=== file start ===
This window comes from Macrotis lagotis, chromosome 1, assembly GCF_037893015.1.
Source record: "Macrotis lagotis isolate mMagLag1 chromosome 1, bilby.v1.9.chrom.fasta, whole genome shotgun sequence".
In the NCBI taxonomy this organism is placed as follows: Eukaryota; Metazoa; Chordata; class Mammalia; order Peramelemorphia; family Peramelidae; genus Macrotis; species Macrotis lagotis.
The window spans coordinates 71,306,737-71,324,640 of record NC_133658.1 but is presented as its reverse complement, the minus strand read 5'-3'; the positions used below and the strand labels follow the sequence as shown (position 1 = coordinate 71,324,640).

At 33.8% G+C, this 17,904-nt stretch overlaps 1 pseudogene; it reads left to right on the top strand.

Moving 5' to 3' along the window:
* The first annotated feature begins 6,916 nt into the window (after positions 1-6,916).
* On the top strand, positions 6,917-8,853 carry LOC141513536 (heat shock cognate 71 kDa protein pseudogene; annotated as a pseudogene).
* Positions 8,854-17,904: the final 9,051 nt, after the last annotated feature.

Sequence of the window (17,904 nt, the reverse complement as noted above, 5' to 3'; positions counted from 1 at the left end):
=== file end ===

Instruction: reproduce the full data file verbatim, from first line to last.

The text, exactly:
This window comes from Macrotis lagotis, chromosome 1, assembly GCF_037893015.1.
Source record: "Macrotis lagotis isolate mMagLag1 chromosome 1, bilby.v1.9.chrom.fasta, whole genome shotgun sequence".
In the NCBI taxonomy this organism is placed as follows: Eukaryota; Metazoa; Chordata; class Mammalia; order Peramelemorphia; family Peramelidae; genus Macrotis; species Macrotis lagotis.
The window spans coordinates 71,306,737-71,324,640 of record NC_133658.1 but is presented as its reverse complement, the minus strand read 5'-3'; the positions used below and the strand labels follow the sequence as shown (position 1 = coordinate 71,324,640).

At 33.8% G+C, this 17,904-nt stretch overlaps 1 pseudogene; it reads left to right on the top strand.

Moving 5' to 3' along the window:
* The first annotated feature begins 6,916 nt into the window (after positions 1-6,916).
* On the top strand, positions 6,917-8,853 carry LOC141513536 (heat shock cognate 71 kDa protein pseudogene; annotated as a pseudogene).
* Positions 8,854-17,904: the final 9,051 nt, after the last annotated feature.

Sequence of the window (17,904 nt, the reverse complement as noted above, 5' to 3'; positions counted from 1 at the left end):